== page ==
Originally published on PSATEC.com
Smart cities, high-end retail stores and financial institutions are increasingly relying on advanced video surveillance systems with artificial intelligence to amplify crime prevention efforts and business efficiency. By capturing data — including thumbprints, iris patterns and license plate numbers — security systems can conduct important functions such as identifying VIP customers or blacklisted personnel.
However, the collection of this personally identifiable information has warranted a new cybersecurity standard for security technology providers and system integrators.
Placed into effect in May 2018, the General Data Protection Regulation (GDPR) is the most significant data privacy legislation in decades. It regulates the gathering, processing, distribution and storage of personal data, including video surveillance personal identifiers that are produced from AI computing.
GDPR holds service providers responsible for securing data
Most notably, GDPR holds service providers responsible and accountable for securing this data, even subjecting them to fines for data breaches. Recently the National Data Protection Commission, a French authority, imposed a significant fine on a cloud service provider for what it called a “lack of transparency, inadequate information and lack of valid consent” regarding ad personalization for users, which it deemed to be noncompliant with GDPR standards.
For security professionals, the greatest cyber risk for surveillance data is that it will be accessed and stolen through the endpoints, edge or network itself. Many cybersecurity discussions have centered around securing “data in transit” and applying strategies like end-to-end encryption. However, it is essential that system integrators also deploy solutions that secure “data at rest.”
Implementing cyber-hardening protocols
Safeguarding “data at rest” starts with implementing cyber hardening protocols for hard drives and SSDs, and integrators have a critical responsibility to understand which technologies yield the highest performance and reliability. Software encryption, pseudonymization, hardware encryption and secure erase are the most effective mechanisms to secure data. Self-encrypting drives are an especially attractive option because if a breach occurs, a company does not have to publicly report the incident if the data is encrypted, according to GDPR. This can save customers thousands of dollars in crisis communications and reputation damage.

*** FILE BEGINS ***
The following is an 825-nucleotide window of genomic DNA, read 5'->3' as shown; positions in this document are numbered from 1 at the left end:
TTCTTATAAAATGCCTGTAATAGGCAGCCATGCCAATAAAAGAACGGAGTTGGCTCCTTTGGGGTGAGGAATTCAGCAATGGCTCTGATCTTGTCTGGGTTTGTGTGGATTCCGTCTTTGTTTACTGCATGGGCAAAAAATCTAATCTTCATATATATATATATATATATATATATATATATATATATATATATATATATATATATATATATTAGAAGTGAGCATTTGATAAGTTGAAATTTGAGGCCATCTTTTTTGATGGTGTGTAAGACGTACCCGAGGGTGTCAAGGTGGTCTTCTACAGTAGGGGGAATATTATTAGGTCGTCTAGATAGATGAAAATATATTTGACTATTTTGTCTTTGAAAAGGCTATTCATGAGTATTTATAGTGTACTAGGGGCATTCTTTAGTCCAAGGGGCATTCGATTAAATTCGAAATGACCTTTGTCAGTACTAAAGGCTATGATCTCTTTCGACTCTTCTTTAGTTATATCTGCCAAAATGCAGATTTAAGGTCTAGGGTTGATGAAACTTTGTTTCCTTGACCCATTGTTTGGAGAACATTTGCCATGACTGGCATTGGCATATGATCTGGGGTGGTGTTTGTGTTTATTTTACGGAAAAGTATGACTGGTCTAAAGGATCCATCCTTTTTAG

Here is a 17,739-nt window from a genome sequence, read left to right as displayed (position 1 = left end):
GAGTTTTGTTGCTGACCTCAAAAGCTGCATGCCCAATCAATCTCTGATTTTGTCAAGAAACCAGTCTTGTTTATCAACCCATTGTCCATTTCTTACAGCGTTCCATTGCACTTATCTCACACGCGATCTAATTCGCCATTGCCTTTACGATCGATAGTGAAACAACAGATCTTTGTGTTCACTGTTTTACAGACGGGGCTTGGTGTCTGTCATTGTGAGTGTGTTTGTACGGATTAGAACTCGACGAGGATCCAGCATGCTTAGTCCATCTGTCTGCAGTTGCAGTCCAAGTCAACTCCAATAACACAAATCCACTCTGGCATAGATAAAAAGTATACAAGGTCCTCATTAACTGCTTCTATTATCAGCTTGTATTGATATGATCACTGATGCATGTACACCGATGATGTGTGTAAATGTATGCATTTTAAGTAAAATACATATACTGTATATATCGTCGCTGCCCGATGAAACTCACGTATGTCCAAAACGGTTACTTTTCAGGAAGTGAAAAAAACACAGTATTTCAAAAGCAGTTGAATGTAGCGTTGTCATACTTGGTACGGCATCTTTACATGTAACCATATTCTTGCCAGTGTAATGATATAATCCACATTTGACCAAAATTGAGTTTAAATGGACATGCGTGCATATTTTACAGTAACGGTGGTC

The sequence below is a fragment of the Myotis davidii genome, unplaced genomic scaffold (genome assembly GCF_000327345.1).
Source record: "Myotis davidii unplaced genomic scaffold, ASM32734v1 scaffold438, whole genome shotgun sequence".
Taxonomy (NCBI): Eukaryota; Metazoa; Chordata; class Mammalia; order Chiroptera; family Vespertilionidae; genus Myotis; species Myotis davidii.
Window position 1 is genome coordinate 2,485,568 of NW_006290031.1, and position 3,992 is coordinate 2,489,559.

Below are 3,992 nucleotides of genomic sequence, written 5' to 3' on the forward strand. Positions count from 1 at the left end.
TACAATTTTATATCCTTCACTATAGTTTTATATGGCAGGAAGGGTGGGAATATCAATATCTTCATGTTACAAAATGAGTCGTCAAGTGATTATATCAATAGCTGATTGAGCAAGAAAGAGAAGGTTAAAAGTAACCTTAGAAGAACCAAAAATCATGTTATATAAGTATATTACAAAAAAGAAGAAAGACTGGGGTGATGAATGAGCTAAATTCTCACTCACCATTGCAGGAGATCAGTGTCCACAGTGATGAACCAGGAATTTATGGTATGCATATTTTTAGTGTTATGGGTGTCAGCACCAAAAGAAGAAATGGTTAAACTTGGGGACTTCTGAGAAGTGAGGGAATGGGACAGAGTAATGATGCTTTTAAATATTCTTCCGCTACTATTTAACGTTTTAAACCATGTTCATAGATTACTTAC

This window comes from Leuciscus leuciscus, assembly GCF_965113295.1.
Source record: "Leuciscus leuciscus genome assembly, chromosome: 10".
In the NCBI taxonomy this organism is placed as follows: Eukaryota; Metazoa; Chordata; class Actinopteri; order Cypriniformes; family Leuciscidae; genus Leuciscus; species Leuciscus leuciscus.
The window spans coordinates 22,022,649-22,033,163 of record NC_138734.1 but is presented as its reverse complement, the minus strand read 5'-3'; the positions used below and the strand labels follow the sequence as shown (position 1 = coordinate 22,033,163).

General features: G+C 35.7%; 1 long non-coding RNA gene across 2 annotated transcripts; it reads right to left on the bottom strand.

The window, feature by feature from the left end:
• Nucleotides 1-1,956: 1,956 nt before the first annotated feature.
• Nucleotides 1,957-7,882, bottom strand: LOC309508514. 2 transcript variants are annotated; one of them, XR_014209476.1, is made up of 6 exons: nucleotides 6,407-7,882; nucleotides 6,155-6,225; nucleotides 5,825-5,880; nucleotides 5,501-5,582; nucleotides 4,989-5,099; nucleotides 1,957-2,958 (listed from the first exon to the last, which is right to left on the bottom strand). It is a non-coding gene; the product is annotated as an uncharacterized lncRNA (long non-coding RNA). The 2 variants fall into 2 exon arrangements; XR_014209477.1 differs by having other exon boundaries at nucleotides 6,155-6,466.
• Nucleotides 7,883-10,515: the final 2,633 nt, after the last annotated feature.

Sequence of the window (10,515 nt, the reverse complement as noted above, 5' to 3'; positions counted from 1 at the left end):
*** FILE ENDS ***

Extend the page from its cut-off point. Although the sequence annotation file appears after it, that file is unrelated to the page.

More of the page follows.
While GDPR currently affects the security channel who have customers in the European Union, other cities, states and countries are already starting to follow suit by introducing similar policies.
The time for integrators and IT professionals to be trained in surveillance data security measures is now.
For a more in-depth look at the top cyber vulnerabilities for surveillance systems and data security best practices, join me at TEC. Attend my education session on Wednesday, March 13, at 3:30 pm as I discuss, “Securing Your Data for the New Wave of Industry Regulation.” You can also stop by Seagate Technology’s booth on Thursday, March 14, for specific application questions.